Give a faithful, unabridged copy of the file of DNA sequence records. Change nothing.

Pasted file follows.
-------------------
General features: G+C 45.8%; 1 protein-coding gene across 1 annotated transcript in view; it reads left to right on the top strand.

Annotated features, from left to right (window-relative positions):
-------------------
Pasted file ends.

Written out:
General features: G+C 45.8%; 1 protein-coding gene across 1 annotated transcript in view; it reads left to right on the top strand.

Annotated features, from left to right (window-relative positions):